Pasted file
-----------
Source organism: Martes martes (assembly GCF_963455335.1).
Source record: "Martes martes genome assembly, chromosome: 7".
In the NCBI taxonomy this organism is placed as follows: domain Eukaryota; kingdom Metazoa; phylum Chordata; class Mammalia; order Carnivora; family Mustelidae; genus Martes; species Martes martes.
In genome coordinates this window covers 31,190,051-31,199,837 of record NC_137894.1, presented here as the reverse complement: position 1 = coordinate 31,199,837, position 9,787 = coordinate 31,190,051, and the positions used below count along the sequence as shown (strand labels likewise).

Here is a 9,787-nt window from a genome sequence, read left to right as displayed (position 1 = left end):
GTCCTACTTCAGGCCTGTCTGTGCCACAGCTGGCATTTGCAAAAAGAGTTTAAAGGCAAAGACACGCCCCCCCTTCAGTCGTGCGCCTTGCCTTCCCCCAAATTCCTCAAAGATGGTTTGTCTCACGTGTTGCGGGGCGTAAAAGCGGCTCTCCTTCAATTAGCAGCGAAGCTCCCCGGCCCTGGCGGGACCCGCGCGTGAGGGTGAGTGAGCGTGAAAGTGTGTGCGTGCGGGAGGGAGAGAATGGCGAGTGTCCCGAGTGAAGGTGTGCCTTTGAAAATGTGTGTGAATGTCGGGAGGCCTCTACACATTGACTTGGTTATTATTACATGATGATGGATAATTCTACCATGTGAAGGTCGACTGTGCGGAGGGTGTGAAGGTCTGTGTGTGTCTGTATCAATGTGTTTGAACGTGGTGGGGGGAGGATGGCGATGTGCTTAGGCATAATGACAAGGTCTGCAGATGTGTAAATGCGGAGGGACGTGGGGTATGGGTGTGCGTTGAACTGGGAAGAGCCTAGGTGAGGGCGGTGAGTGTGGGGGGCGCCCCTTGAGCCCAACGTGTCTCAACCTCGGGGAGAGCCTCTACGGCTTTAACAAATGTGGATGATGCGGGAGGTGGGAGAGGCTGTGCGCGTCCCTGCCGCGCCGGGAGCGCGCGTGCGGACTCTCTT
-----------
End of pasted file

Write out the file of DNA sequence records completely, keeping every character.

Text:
Source organism: Martes martes (assembly GCF_963455335.1).
Source record: "Martes martes genome assembly, chromosome: 7".
In the NCBI taxonomy this organism is placed as follows: domain Eukaryota; kingdom Metazoa; phylum Chordata; class Mammalia; order Carnivora; family Mustelidae; genus Martes; species Martes martes.
In genome coordinates this window covers 31,190,051-31,199,837 of record NC_137894.1, presented here as the reverse complement: position 1 = coordinate 31,199,837, position 9,787 = coordinate 31,190,051, and the positions used below count along the sequence as shown (strand labels likewise).

Here is a 9,787-nt window from a genome sequence, read left to right as displayed (position 1 = left end):
GTCCTACTTCAGGCCTGTCTGTGCCACAGCTGGCATTTGCAAAAAGAGTTTAAAGGCAAAGACACGCCCCCCCTTCAGTCGTGCGCCTTGCCTTCCCCCAAATTCCTCAAAGATGGTTTGTCTCACGTGTTGCGGGGCGTAAAAGCGGCTCTCCTTCAATTAGCAGCGAAGCTCCCCGGCCCTGGCGGGACCCGCGCGTGAGGGTGAGTGAGCGTGAAAGTGTGTGCGTGCGGGAGGGAGAGAATGGCGAGTGTCCCGAGTGAAGGTGTGCCTTTGAAAATGTGTGTGAATGTCGGGAGGCCTCTACACATTGACTTGGTTATTATTACATGATGATGGATAATTCTACCATGTGAAGGTCGACTGTGCGGAGGGTGTGAAGGTCTGTGTGTGTCTGTATCAATGTGTTTGAACGTGGTGGGGGGAGGATGGCGATGTGCTTAGGCATAATGACAAGGTCTGCAGATGTGTAAATGCGGAGGGACGTGGGGTATGGGTGTGCGTTGAACTGGGAAGAGCCTAGGTGAGGGCGGTGAGTGTGGGGGGCGCCCCTTGAGCCCAACGTGTCTCAACCTCGGGGAGAGCCTCTACGGCTTTAACAAATGTGGATGATGCGGGAGGTGGGAGAGGCTGTGCGCGTCCCTGCCGCGCCGGGAGCGCGCGTGCGGACTCTCTT